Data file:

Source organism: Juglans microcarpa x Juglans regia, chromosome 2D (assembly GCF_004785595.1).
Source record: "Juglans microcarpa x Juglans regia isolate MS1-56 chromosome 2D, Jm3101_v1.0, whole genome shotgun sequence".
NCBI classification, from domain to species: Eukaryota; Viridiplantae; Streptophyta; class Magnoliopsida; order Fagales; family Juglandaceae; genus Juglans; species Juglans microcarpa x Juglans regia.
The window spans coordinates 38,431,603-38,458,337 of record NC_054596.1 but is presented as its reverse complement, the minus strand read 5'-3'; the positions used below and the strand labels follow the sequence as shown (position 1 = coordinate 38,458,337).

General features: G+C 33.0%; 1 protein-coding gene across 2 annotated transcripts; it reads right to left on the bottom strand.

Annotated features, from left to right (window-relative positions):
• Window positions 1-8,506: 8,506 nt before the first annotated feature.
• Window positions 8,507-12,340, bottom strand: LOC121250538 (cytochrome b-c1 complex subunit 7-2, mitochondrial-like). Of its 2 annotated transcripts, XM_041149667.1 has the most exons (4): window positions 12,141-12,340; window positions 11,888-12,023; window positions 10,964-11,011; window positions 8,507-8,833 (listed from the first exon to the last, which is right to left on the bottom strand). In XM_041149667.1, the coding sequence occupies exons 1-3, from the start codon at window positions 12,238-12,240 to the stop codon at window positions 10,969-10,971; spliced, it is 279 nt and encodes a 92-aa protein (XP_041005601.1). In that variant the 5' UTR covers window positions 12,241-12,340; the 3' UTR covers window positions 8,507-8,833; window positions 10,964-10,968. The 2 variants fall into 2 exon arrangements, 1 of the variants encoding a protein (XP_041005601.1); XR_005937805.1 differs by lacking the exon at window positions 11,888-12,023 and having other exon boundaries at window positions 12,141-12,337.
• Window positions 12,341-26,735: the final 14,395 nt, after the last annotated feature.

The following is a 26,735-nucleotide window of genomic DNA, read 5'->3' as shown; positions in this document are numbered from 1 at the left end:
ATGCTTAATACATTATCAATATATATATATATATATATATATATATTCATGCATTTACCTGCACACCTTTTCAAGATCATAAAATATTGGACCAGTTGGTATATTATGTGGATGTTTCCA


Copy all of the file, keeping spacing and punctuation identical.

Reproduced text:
Source organism: Juglans microcarpa x Juglans regia, chromosome 2D (assembly GCF_004785595.1).
Source record: "Juglans microcarpa x Juglans regia isolate MS1-56 chromosome 2D, Jm3101_v1.0, whole genome shotgun sequence".
NCBI classification, from domain to species: Eukaryota; Viridiplantae; Streptophyta; class Magnoliopsida; order Fagales; family Juglandaceae; genus Juglans; species Juglans microcarpa x Juglans regia.
The window spans coordinates 38,431,603-38,458,337 of record NC_054596.1 but is presented as its reverse complement, the minus strand read 5'-3'; the positions used below and the strand labels follow the sequence as shown (position 1 = coordinate 38,458,337).

General features: G+C 33.0%; 1 protein-coding gene across 2 annotated transcripts; it reads right to left on the bottom strand.

Annotated features, from left to right (window-relative positions):
• Window positions 1-8,506: 8,506 nt before the first annotated feature.
• Window positions 8,507-12,340, bottom strand: LOC121250538 (cytochrome b-c1 complex subunit 7-2, mitochondrial-like). Of its 2 annotated transcripts, XM_041149667.1 has the most exons (4): window positions 12,141-12,340; window positions 11,888-12,023; window positions 10,964-11,011; window positions 8,507-8,833 (listed from the first exon to the last, which is right to left on the bottom strand). In XM_041149667.1, the coding sequence occupies exons 1-3, from the start codon at window positions 12,238-12,240 to the stop codon at window positions 10,969-10,971; spliced, it is 279 nt and encodes a 92-aa protein (XP_041005601.1). In that variant the 5' UTR covers window positions 12,241-12,340; the 3' UTR covers window positions 8,507-8,833; window positions 10,964-10,968. The 2 variants fall into 2 exon arrangements, 1 of the variants encoding a protein (XP_041005601.1); XR_005937805.1 differs by lacking the exon at window positions 11,888-12,023 and having other exon boundaries at window positions 12,141-12,337.
• Window positions 12,341-26,735: the final 14,395 nt, after the last annotated feature.

The following is a 26,735-nucleotide window of genomic DNA, read 5'->3' as shown; positions in this document are numbered from 1 at the left end:
ATGCTTAATACATTATCAATATATATATATATATATATATATATATTCATGCATTTACCTGCACACCTTTTCAAGATCATAAAATATTGGACCAGTTGGTATATTATGTGGATGTTTCCA